Hi opens with a blazing bouzouki and percussion riff, and the soundscape grows surreally wider as cascading sitar and a low rattling didg drone blast open the edges. Hiroki and Mariko trade soaring and euphoric vocal lines on top. At just under 4 minutes, this penultimate track serves as the peak.

"Koo" closes the album out with a long, meditative dreamscape - all tamboura overtones, autoharp glissandos, swandiving sitar slides, and a perfect sensation of weightless space. "ABoneCroneDrone" fans will recognise and appreciate this sonic space immediately. Drones are really integral to this album, but --like with a good Indian alaap-- Tenkoo weave other musical events in and out of this lush current of sound. This album proves any number of things --that acoustic instruments and group interaction most definitely have a place in ambient music, that many concepts and sounds long present in Asian music are inherently "ambient", and that ambient can be informed both in sound and approach by spirituality --in this case Buddhism-- and be richer for it.

These people are really serious about taking you somewhere with their music, and believe me, you can hear that on this album.

Spacetime Continuum - Remit Recaps

If you were a fan of last year's wonderful "Emit Ecaps" than you will very likely want to add this beauty to your collection. It is a series of 11 remixes of songs found on the aforementioned album. It is always cool to see how another person interprets your work and this is one of the finer examples of how a remix can enhance or completely change the face of the original track. The two tracks that stood out as being my favourites were the Herbert mix of "Movement #2" and Autechre’s brilliant take on "String of Pearls." As well as these two mixes there are also stompers by Higher Intelligence Agency, Carl Craig, Subtropic, Velocette and Move-D. In all, these 11 tracks add up to some of the finer remix and production work I have heard lately. Anyone who likes to see well done examples of finely crafted remixes should look into this CD. It is a real treat!

Photek - The Hidden Camera

Anyone whose interest has been piqued by the recent surge of media attention to Drum and Bass will certainly want to snap up a copy of this kicker from Photek. It is an EP which contains 4 awesome tracks. K.J.Z. is a wonderful beginning to the CD with its relentless fat beats and swelling bass. The title track appears in two forms on the disc, the original version and the static mix. Both versions are really well done and you would be hard pressed to notice that the two are variations on the same track. Sometimes when you buy an EP, you get multiple mixes of the same track and by track three or four you are bored silly. Well, that certainly isn’t the case here. The EP’s final cut Hybrid is a nice fusion of intense, pounding rhythm and well placed sound effects and noises. Overall, Photek is one of the brighter lights in the drum and bass scene right now. I can only say one bad thing about this record. It isn’t long enough. I need more! I have heard that Photek will soon release a full length album and this excites me.

Tales - Pictures of Asia

Tales, the name utilized by Jean-Luc Herv Berthelot for his latest musical incursions, is one of the most interesting representatives of the kind of electronic music that is currently being done. Although its author confesses his having been influenced by Vangelis, Eno and others, his work appears to have a well defined style that no doubt will attract even the purists of these kinds of music.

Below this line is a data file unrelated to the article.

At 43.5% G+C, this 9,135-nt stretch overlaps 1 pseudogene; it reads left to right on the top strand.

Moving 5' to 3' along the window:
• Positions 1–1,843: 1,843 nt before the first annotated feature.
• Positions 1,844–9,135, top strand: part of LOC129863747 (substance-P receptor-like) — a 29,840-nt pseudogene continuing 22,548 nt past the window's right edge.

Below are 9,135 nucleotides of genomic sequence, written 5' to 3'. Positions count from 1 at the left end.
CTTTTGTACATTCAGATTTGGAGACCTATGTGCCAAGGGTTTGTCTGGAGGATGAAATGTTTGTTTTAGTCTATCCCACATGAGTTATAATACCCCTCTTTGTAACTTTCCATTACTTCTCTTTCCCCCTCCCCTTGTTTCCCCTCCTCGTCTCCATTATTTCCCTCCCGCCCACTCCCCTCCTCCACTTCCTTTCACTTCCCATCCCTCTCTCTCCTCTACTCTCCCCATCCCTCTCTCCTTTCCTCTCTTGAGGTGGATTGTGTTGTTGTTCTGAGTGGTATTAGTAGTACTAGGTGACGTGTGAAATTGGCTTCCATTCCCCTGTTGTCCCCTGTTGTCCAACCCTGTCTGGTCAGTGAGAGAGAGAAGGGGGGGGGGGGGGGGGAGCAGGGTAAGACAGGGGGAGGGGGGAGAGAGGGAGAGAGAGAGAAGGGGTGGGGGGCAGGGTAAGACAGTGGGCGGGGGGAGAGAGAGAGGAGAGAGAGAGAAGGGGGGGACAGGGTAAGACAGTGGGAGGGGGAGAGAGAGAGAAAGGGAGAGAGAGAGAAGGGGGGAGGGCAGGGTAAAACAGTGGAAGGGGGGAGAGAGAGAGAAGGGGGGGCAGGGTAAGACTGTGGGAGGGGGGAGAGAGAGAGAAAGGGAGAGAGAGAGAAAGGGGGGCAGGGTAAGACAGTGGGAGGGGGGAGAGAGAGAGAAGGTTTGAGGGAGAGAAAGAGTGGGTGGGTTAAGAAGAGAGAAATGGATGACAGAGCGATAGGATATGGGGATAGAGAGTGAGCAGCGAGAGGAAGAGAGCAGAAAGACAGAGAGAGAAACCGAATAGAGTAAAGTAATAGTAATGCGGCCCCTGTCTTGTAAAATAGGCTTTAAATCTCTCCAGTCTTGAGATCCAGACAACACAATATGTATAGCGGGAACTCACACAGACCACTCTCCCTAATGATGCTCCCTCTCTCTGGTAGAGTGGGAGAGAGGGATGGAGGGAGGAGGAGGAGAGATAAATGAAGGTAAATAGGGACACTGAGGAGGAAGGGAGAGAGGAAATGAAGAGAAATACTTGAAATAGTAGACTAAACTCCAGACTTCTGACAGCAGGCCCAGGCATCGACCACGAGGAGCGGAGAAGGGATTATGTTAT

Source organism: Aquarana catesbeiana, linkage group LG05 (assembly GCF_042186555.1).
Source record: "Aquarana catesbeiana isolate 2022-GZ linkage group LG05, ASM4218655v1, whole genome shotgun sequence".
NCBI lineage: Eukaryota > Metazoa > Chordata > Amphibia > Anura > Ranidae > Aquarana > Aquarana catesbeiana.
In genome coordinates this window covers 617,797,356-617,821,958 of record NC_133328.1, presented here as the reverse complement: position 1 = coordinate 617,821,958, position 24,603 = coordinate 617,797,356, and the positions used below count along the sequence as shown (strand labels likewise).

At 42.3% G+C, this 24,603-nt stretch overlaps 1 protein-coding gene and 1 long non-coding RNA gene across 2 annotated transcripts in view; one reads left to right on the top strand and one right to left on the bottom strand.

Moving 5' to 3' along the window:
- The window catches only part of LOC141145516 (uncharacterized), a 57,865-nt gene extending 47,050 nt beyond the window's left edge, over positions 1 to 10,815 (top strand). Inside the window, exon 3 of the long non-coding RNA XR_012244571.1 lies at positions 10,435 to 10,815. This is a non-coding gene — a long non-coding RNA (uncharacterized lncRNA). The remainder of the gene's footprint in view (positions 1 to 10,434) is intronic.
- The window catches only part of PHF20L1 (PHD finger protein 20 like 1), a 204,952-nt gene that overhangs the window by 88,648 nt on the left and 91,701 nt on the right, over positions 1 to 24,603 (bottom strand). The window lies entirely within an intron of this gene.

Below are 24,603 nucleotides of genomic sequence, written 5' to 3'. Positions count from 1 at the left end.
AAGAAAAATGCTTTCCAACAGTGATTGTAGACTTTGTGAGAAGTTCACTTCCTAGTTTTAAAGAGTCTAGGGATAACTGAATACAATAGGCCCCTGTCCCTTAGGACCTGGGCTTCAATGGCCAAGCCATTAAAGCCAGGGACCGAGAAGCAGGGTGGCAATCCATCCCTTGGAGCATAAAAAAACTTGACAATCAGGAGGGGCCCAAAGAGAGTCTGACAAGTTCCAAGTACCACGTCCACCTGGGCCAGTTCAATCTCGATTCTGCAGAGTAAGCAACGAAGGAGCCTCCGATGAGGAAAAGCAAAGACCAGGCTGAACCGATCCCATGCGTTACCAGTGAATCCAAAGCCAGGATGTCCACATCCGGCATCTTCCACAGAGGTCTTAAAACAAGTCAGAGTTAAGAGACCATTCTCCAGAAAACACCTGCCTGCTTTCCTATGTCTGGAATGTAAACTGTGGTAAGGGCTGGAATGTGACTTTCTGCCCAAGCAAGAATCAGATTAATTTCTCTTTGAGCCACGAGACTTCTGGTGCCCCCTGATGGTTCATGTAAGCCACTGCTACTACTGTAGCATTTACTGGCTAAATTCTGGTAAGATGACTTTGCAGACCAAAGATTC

Tales, in Pictures of Asia, utilizes keyboards and guitars to shape about ten themes of an atmospheric and rhythmic kind, quite pleasant to listen to. Inspired in this occasion by the Eastern landscape, the author devotes his compositions to such interesting themes as the Silk Road, the Ganges, the famous Yeti, etc.

This is then, a record with interesting electronic textures, sequences (non-computerized ones) and even meditative sonic passages. It always is pleasant to listen to well elaborated, varied sounds, giving the impression that the musician possesses an excellent mastery of his instruments.

Hopefully, Pictures of Asia will allow him to cross some frontiers and his work will come to be more widely known. No doubt he deserves so.

Zeta - Unfinished

Back in 1991 Zeta started playing the Phoenix underground scene, successfully resisting the pressures of the marketplace by using synths and loops in a town that wanted something more mundane, generic. The determination paid off as Unfinished ably demonstrates.

From the first track there is an identity prevalent, a unique signature, that only occurs when a band has a vision and defines the parameters to ensure that every track is Zeta. To that end unusually active drum and synth bass tracks combine with trippy ambient synth pads to set the scene for most of the songs. The vocals complete the picture, with a Sylvianesque eloquence, dripping at times with a holier than thou attitude that works extremely well with the dark pop back tracks.

New, the first track, uses intelligently programmed bass AND sub-bass lines that move throughout both of the two specific parts of the song, and as with most tracks a theme is introduced before the vocals come in. At times, especially on Transcend and One Day You Will, this opening line tends to sound as if it was designed to sound un-obvious for the sake of it, kind of throwing in an off note to make it more original, but as soon as the song starts proper it suddenly makes sense, although the vocal line does seem forced to go places it shouldn't really be forced to go.

Lifted is one of two instrumental tracks on the album, it includes a brief but evocative female narrative midway through which gives it a film soundtrack feel. Again, a note is fitted into the second of two synth loops that doesn't seem to fit but I'm beginning to suspect that this is not unintentional, I actually like the way these weird notes are used. Gift follows, another radio hopeful that deserves to be heard by multitudes. Reprise like, it remains dreamy but has its dance rhythm track to generate impetus. The string pads on the chorus work very well with the transparent layers of analogue frosting, I particularly like the interplay between the lead lines, textures/sound effects and pads throughout the album.

Various brief sound bites penetrate the opening of End, the second of the two instrumentals and the final track. After its thematic opening a piano line introduces itself and carries the soundtrack to its conclusion. If you listen carefully long after the song is finished a mysterious voice can be heard uttering religious invocations from beyond a sensuous misting of sound.